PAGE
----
Substance Use

Drinking Mouthwash: Side Effects, Dangers, & Treatment

woman drinking mouthwash

Drinking Mouthwash: Side Effects, Dangers, & Treatment

Mouthwash may contain up to 26% ethanol (ethyl alcohol), so it can get you drunk, but its other ingredients can also produce extremely harmful side effects and lead to overdose.

It’s safe to swallow a small amount of mouthwash, but someone trying to drink mouthwash in excess due to its alcohol content could find themselves at risk of poisoning.

Here’s what you need to know about the risks of drinking mouthwash and some important information on alcohol use disorder.

If you or someone you love is taking serious risks, Zinnia Healing can help. We offer treatment for alcohol abuse to help individuals overcome addiction and get on the path to living a long, fulfilling life. Ready to learn more? Call our free alcohol addiction hotline at (855) 430-9439 and get answers to your questions.

Does Mouthwash Contain Alcohol?

Most mouthwashes contain ethanol, also known as ethyl alcohol. While this type of alcohol is found in alcoholic beverages, mouthwash formulations containing ethanol are not meant to be consumed.

Some mouthwash formulations can be as strong as 26% ethanol. Drinking large amounts can lead to blood toxicity and overdose. For comparison, many brands of gin (which is a distilled alcoholic beverage) have a 26% alcohol by volume (ABV).

So, mouthwash does contain alcohol, but it is “non-beverage alcohol,” which means it’s not fit for consumption.

Is Mouthwash Safe to Drink?

If you accidentally swallow a small amount of mouthwash, like the cap full you use for rinsing, it’s not considered dangerous. However, if you swallow a lot of mouthwash, you are at risk of toxicity from the various ingredients often added to the mixture.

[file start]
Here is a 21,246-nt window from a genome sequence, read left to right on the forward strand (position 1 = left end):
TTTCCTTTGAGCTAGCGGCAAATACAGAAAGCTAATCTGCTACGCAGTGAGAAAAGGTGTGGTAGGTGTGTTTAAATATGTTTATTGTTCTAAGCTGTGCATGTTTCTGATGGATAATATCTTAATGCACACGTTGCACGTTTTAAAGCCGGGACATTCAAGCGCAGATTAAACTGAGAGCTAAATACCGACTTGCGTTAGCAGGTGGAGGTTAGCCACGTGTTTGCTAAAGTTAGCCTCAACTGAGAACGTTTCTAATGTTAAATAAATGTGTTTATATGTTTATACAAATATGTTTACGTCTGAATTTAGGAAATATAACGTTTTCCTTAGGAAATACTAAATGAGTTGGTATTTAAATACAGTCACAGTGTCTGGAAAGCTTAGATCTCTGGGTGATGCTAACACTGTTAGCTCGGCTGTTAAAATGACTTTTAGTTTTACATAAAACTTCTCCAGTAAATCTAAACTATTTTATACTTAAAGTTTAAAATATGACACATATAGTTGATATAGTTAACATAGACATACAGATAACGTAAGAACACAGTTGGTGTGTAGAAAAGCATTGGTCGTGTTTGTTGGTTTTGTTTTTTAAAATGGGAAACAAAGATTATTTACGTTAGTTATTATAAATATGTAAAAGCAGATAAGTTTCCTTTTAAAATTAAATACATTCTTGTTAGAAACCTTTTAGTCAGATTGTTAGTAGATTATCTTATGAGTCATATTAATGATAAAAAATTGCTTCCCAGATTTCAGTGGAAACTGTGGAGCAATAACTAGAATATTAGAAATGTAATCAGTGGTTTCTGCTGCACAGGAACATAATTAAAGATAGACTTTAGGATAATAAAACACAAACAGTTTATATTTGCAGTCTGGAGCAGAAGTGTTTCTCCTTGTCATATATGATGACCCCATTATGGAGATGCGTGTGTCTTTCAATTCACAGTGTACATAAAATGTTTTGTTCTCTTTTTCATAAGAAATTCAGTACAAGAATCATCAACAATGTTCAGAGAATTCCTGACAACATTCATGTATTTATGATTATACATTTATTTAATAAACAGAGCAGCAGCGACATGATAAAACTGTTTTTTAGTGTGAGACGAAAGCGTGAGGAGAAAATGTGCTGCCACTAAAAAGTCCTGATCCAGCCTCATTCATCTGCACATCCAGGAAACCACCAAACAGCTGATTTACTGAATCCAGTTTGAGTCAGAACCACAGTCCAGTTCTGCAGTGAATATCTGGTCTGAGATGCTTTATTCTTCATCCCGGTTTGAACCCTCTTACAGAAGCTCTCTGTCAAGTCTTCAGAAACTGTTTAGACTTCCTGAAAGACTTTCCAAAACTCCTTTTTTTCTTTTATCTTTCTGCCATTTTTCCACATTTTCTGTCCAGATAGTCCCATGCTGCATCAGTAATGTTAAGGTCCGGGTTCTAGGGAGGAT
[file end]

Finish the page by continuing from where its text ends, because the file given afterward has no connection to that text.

Some of the most common ingredients found in mouthwash can have harmful effects throughout the body, such as:

  • Hydrogen peroxide: This chemical can harm the gastrointestinal tract and lead to an upset stomach, nausea, diarrhea, and vomiting.
  • Chlorhexidine gluconate: This chemical can raise blood pressure and potentially interfere with your cardiovascular function. It also destroys beneficial bacteria.
  • Methyl salicylate: Also known as menthol, this chemical is responsible for the refreshing minty flavor found in some mouthwashes, but it should not be ingested. Drinking it can trigger a condition known as rapid-onset salicylate poisoning, which is especially risky for individuals taking blood-thinning drugs like warfarin.

Are you worried about alcohol addiction? Zinnia Healing can help. Our team of addiction specialists can answer your questions on substance abuse and alcohol use. If you’re ready to take the next step, call our helpline at (855) 430-9439 for more information.

Risks of Drinking Large Amounts of Mouthwash

According to the NIH, some of the dangers of drinking mouthwash include:

  • Pain in the abdomen
  • Stomach upset, including nausea, vomiting, diarrhea, and changes in urination
  • Dizziness, drowsiness, and headache
  • Rapid heart rate and shallow breathing
  • Low body temperature
  • Low blood pressure
  • Low blood sugar
  • Loss of coordination
  • Loss of consciousness
  • Coma

Due to the high amount of alcohol most mouthwashes contain, you could also experience signs of intoxication like slurred speech if you drink enough of it. 

How to Prevent Mouthwash Overdose

Ingesting mouthwash in large quantities can lead to a mouthwash overdose, which consists of alcohol poisoning and/or toxicity resulting from any of the mouthwash’s other ingredients.